How The LCO Method for Low Porosity Hair Can Help Dry Strands

Is your hair a mess to moisturize? Does it seem like all those hydrating products just slip off? Well, if you have low porosity hair, that’s exactly what’s happening. Your tightly closed, healthy hair cuticle is locking out everything including moisture. No worries, there’s a way to get moisture inside your parched curls. It’s called the LCO method, and it works.

 

What Is LCO?

LCO Method

The LCO method uses three steps to prepare your hair for retaining moisture. You need to apply a liquid-based conditioner, styling cream, and oil to your hair in the right order. Then your hair can be moisturized and stylized to your heart’s content!

This process works because the oil and cream help lock in the moisture that the leave-in cream has put into your hair. It’s the perfect method if your hair won’t hold on to any moisture on a cold day.

The process works by layering the different components on top of one another and creating a barrier. Once your hair absorbs the liquid, then the cream absorbs the extra water. Once you apply the oil, it mixes with the cream and creates a barrier to protect your hair.

LOC Method – Liquid, Oil & Cream

 

How To Do It

There are four steps to complete the method, and they have to be done in order:

  • Wash Your Hair Normally with Water and Shampoo
  • Apply Water or a Water-Based Leave-In Conditioner
  • Add Styling Cream or Butter
  • Add an Oil

Once you have completed all four steps, you can style your hair without trouble. Your hair will retain moisture for up to a week, and you can do all your favorite styles.

 

Hair Type for LCO

Hair Type for LCO

Now the LCO method isn’t for everyone, and it works the best if you have low porosity hair. Hair porosity is one thing that definitely affects your hair care routine.

Your hair’s porosity level is your hair’s ability to take in moisture and how long it can keep the water inside the strands.

If you have high porosity hair, your hair can absorb water but won’t hold onto it for long. Low porosity hair doesn’t absorb moisture as well but will hold onto it for long periods.

If you try to moisturize your hair and it is low porosity, then the products you use won’t absorb into your hair.

The LCO method consists of light products that will be absorbed by your hair and heavier products that will lock in moisture for long periods.

If you happen to have high porosity hair, you can still use the LCO method, but you will need to make a few changes. The process is still the same, but you will need to use heavier and thicker creams and oils.

The heavier creams and oils will allow your hair to hold onto the water while also taking advantage of the high porosity’s natural absorption.

 

Benefits

Benefits of LCO Method

The method helps if you have very dry hair, allowing for stronger moisture retention for long periods. You won’t have to deal with dry hair and frizzy or broken strands whenever you style your hair.

You’ll also be able to moisturize your hair every two days without any feeling of dryness in between. Moist hair has several benefits, so you want to keep that moisture retained for as long as possible.

 

FAQs

What is the LOC Method?

Like the LCO method, which is liquid, cream and oil, the LOC method stands for liquid, oil, cream.

 

LCO vs LOC: Which Method is Best for Your Hair Porosity?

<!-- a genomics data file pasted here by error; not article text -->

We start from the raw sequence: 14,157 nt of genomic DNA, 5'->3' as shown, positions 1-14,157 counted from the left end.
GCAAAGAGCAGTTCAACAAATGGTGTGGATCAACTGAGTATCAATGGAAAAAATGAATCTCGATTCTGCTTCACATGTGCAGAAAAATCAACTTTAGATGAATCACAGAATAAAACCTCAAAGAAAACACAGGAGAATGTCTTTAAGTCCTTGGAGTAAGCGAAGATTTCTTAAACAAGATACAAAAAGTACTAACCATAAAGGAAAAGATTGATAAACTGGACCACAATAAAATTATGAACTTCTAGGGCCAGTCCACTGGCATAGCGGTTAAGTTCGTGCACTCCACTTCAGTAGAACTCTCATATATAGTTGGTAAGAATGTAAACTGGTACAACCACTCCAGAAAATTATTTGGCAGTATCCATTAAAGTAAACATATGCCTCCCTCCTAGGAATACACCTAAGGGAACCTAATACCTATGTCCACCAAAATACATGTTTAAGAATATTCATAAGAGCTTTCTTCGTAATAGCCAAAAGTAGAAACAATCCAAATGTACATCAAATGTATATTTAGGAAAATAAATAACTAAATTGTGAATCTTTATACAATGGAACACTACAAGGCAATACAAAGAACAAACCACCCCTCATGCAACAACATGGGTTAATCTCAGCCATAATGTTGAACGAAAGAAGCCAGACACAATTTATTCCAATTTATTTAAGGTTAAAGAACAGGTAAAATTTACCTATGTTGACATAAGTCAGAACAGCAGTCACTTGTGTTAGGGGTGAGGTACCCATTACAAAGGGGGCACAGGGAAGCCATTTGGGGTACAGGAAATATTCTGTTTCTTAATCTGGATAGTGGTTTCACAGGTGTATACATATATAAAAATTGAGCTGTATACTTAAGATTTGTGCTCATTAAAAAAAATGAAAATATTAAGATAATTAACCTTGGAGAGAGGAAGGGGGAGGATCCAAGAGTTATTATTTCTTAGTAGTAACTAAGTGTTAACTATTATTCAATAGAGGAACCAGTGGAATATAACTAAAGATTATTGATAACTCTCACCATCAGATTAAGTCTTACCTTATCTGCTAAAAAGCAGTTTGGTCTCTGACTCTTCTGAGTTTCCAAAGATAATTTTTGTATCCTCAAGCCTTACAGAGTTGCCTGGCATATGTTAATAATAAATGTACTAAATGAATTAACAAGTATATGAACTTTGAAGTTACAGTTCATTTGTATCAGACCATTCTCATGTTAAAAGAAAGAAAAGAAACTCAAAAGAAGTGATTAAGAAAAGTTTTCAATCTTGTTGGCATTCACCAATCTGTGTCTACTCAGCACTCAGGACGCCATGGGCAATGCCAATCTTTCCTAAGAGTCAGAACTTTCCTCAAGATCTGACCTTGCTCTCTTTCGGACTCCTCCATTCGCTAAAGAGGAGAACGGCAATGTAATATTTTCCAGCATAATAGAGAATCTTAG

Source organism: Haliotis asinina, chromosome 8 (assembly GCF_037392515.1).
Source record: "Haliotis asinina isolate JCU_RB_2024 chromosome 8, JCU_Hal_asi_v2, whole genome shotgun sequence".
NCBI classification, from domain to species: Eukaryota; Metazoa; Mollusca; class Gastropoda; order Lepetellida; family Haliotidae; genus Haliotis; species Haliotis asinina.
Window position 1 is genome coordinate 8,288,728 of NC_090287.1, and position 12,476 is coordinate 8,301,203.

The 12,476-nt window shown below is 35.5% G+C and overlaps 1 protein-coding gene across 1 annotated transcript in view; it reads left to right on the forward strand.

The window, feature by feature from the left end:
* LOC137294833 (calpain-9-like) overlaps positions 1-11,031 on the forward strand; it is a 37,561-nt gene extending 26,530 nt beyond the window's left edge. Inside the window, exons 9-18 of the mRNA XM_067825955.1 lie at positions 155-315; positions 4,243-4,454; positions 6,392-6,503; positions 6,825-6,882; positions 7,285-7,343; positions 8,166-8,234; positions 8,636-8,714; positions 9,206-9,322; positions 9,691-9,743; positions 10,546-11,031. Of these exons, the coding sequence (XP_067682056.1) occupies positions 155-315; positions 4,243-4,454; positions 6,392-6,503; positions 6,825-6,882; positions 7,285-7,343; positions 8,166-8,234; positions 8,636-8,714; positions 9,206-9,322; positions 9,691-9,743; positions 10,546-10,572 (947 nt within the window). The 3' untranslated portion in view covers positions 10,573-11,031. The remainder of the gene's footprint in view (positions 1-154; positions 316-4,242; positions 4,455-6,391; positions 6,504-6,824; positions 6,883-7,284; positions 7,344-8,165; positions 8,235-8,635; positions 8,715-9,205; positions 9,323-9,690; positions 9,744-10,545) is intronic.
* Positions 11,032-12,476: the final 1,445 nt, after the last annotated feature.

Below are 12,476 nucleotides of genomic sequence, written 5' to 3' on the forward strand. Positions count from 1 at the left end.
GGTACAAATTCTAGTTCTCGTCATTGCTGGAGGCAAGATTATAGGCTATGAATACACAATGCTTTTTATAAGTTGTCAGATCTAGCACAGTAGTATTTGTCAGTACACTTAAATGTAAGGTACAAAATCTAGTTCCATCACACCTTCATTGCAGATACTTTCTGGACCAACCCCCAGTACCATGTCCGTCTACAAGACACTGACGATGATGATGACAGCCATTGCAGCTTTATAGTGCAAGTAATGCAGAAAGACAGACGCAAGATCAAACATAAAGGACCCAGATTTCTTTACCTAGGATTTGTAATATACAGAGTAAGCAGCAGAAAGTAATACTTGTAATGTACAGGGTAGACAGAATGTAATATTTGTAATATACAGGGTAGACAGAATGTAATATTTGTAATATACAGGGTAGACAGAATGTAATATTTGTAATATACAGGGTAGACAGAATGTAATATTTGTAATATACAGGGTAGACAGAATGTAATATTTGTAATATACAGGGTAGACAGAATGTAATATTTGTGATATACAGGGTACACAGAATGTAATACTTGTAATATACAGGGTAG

LCO is best for low porosity hair that has a hard time getting moisture to penetrate. LOC is better for high porosity hair because moisture penetrates and escapes from it too quickly.

 

What Are The Best Products to Use for LCO?

It’s always best to use water for your liquid. This is because all hair needs water and natural water needs it every day. It is truly the foundation for hydration. Whether you’ll use a hair cream or a conditioner for your “C” really depends on what your products do for you.

If you have a cream or conditioner with extra slip and you need to detangle, then use the one with extra slip. If your hair is weak and your cream or conditioner has more strengthening ingredients, use that instead.

Shea butter is heavier than oil, so choose it if you have thick strands. If your hair strands are thin in diameter, then go for a lighter oil that won’t weigh you down too much.

 

So which method is better, LCO or LOC?

Although LCO is generally best for low porosity hair and the opposite is true for the LOC method, which one you prefer will depend on your hair. No one head of hair is like another. So try both, you might find you like LOC, even if your hair is low porosity–or vice versa. 

 

What Is Hair Porosity?

Hair porosity can depend on genetics or it can tell you how damaged your hair is. Low porosity hair has a completely intact hair cuticle that’s tightly closed.

High porosity hair has hair cuticle shingles that stick up and gain and lose water easily. The cuticle isn’t flat usually because of alkaline water and hair products or because of permanent processes like hair lighteners or chemical relaxers. When the cuticle sticks up, it’s easy for it to become damaged and start missing cuticle shingles in places.

 

How to Determine Your Hair Porosity?

You’ll need a glass of distilled water and a few clean hair strands. They should be freshly washed. Drop them in the water and allow a few hours for them to process. If your hair is low porosity, it will float on top, not having absorbed any water. If it is high in porosity, it will sink to the bottom as it absorbs water.

 

 

Final Thoughts

For dry hair that doesn’t respond well to moisture and doesn’t retain it, then the LCO method can be an excellent part of your hair care routine. It’s easy to do with just three ingredients, and the benefits are real, no matter your hair type.

Give it a try today, and see what it can do for your strands!